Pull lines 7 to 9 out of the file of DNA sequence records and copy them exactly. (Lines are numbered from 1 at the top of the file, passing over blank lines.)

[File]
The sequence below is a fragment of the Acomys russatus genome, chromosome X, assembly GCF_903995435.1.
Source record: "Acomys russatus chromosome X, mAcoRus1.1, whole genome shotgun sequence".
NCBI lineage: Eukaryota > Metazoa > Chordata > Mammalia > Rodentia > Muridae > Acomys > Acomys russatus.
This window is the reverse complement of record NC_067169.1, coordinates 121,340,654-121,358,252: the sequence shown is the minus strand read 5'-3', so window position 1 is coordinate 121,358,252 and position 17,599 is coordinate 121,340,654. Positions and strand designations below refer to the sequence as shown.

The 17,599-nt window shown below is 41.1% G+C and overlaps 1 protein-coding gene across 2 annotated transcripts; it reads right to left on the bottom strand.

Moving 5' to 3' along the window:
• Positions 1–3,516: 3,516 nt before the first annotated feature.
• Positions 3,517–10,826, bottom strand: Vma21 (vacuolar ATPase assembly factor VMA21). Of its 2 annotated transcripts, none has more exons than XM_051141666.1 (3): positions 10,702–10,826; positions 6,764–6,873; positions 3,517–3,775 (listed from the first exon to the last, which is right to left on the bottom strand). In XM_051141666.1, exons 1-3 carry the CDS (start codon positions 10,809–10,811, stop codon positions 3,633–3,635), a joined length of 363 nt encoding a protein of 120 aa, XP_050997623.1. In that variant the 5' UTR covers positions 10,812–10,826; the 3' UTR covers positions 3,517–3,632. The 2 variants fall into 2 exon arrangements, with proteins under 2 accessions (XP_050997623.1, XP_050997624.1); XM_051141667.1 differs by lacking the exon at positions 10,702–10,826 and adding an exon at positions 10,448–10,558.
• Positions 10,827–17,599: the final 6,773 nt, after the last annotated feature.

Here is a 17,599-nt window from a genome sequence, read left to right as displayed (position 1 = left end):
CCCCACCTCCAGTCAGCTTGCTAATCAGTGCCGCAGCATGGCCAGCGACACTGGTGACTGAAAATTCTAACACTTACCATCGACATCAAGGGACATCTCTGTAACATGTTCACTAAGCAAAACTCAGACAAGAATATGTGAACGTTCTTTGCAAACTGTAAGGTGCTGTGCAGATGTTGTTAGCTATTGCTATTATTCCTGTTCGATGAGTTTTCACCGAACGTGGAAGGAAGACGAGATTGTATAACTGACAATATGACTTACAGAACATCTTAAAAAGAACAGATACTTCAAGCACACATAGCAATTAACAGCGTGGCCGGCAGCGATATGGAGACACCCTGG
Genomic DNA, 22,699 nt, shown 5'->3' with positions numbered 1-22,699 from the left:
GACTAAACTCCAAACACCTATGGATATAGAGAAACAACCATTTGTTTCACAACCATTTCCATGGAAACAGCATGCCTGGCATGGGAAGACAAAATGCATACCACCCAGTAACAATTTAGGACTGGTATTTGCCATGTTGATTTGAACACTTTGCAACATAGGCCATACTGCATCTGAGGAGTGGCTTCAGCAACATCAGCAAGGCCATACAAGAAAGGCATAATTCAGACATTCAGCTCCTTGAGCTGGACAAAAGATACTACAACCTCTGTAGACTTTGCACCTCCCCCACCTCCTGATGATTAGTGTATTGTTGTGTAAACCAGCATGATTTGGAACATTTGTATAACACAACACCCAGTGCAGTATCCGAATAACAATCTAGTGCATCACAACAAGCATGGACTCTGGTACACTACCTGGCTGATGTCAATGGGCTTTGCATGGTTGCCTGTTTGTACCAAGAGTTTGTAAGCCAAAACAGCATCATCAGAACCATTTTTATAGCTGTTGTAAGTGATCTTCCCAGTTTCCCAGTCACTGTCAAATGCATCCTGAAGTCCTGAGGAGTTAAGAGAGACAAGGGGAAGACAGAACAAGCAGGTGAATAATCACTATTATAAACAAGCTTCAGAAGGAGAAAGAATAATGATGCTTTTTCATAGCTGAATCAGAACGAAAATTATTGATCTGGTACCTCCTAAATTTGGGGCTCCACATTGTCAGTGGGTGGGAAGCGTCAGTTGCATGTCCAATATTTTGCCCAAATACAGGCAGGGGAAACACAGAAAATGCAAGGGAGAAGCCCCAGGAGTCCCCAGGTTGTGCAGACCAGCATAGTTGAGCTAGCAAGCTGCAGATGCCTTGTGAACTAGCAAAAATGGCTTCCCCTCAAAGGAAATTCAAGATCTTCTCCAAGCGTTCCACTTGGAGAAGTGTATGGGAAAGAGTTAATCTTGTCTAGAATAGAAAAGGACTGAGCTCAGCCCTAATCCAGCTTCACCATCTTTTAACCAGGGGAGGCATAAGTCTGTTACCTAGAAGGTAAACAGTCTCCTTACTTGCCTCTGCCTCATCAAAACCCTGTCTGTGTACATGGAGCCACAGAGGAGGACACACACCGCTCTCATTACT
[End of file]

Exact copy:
• Positions 1–3,516: 3,516 nt before the first annotated feature.
• Positions 3,517–10,826, bottom strand: Vma21 (vacuolar ATPase assembly factor VMA21). Of its 2 annotated transcripts, none has more exons than XM_051141666.1 (3): positions 10,702–10,826; positions 6,764–6,873; positions 3,517–3,775 (listed from the first exon to the last, which is right to left on the bottom strand). In XM_051141666.1, exons 1-3 carry the CDS (start codon positions 10,809–10,811, stop codon positions 3,633–3,635), a joined length of 363 nt encoding a protein of 120 aa, XP_050997623.1. In that variant the 5' UTR covers positions 10,812–10,826; the 3' UTR covers positions 3,517–3,632. The 2 variants fall into 2 exon arrangements, with proteins under 2 accessions (XP_050997623.1, XP_050997624.1); XM_051141667.1 differs by lacking the exon at positions 10,702–10,826 and adding an exon at positions 10,448–10,558.
• Positions 10,827–17,599: the final 6,773 nt, after the last annotated feature.